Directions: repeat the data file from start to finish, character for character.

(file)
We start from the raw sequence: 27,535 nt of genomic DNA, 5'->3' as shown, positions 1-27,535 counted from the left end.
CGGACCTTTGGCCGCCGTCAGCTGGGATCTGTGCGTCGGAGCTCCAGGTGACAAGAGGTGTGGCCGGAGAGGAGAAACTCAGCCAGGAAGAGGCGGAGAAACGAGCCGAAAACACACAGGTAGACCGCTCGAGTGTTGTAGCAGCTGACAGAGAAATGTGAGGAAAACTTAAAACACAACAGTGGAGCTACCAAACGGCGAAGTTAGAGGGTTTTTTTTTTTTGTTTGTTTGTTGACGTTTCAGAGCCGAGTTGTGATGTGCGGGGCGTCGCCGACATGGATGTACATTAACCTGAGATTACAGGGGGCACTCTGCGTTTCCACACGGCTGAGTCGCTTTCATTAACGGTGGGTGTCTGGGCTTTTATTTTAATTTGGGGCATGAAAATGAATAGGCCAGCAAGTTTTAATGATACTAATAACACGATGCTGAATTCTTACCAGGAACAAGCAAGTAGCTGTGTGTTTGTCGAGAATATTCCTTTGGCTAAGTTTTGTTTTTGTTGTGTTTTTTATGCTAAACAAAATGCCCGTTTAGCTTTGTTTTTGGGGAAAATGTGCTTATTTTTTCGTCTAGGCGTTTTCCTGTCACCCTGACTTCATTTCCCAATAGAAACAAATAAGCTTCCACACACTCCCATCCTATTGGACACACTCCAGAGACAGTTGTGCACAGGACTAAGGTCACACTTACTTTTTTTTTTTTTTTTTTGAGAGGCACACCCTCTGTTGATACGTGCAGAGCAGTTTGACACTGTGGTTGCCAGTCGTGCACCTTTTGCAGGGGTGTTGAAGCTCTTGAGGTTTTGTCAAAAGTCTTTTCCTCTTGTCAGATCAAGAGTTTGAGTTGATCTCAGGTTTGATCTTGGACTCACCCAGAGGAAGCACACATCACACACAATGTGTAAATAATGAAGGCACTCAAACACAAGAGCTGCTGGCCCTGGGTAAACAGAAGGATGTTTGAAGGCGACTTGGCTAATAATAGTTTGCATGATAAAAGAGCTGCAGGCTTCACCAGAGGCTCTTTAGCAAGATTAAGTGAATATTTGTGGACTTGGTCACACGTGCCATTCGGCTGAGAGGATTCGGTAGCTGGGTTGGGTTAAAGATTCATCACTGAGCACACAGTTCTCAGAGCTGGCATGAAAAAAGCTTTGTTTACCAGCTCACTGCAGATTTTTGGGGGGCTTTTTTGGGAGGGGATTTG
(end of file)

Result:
We start from the raw sequence: 27,535 nt of genomic DNA, 5'->3' as shown, positions 1-27,535 counted from the left end.
CGGACCTTTGGCCGCCGTCAGCTGGGATCTGTGCGTCGGAGCTCCAGGTGACAAGAGGTGTGGCCGGAGAGGAGAAACTCAGCCAGGAAGAGGCGGAGAAACGAGCCGAAAACACACAGGTAGACCGCTCGAGTGTTGTAGCAGCTGACAGAGAAATGTGAGGAAAACTTAAAACACAACAGTGGAGCTACCAAACGGCGAAGTTAGAGGGTTTTTTTTTTTTGTTTGTTTGTTGACGTTTCAGAGCCGAGTTGTGATGTGCGGGGCGTCGCCGACATGGATGTACATTAACCTGAGATTACAGGGGGCACTCTGCGTTTCCACACGGCTGAGTCGCTTTCATTAACGGTGGGTGTCTGGGCTTTTATTTTAATTTGGGGCATGAAAATGAATAGGCCAGCAAGTTTTAATGATACTAATAACACGATGCTGAATTCTTACCAGGAACAAGCAAGTAGCTGTGTGTTTGTCGAGAATATTCCTTTGGCTAAGTTTTGTTTTTGTTGTGTTTTTTATGCTAAACAAAATGCCCGTTTAGCTTTGTTTTTGGGGAAAATGTGCTTATTTTTTCGTCTAGGCGTTTTCCTGTCACCCTGACTTCATTTCCCAATAGAAACAAATAAGCTTCCACACACTCCCATCCTATTGGACACACTCCAGAGACAGTTGTGCACAGGACTAAGGTCACACTTACTTTTTTTTTTTTTTTTTTGAGAGGCACACCCTCTGTTGATACGTGCAGAGCAGTTTGACACTGTGGTTGCCAGTCGTGCACCTTTTGCAGGGGTGTTGAAGCTCTTGAGGTTTTGTCAAAAGTCTTTTCCTCTTGTCAGATCAAGAGTTTGAGTTGATCTCAGGTTTGATCTTGGACTCACCCAGAGGAAGCACACATCACACACAATGTGTAAATAATGAAGGCACTCAAACACAAGAGCTGCTGGCCCTGGGTAAACAGAAGGATGTTTGAAGGCGACTTGGCTAATAATAGTTTGCATGATAAAAGAGCTGCAGGCTTCACCAGAGGCTCTTTAGCAAGATTAAGTGAATATTTGTGGACTTGGTCACACGTGCCATTCGGCTGAGAGGATTCGGTAGCTGGGTTGGGTTAAAGATTCATCACTGAGCACACAGTTCTCAGAGCTGGCATGAAAAAAGCTTTGTTTACCAGCTCACTGCAGATTTTTGGGGGGCTTTTTTGGGAGGGGATTTG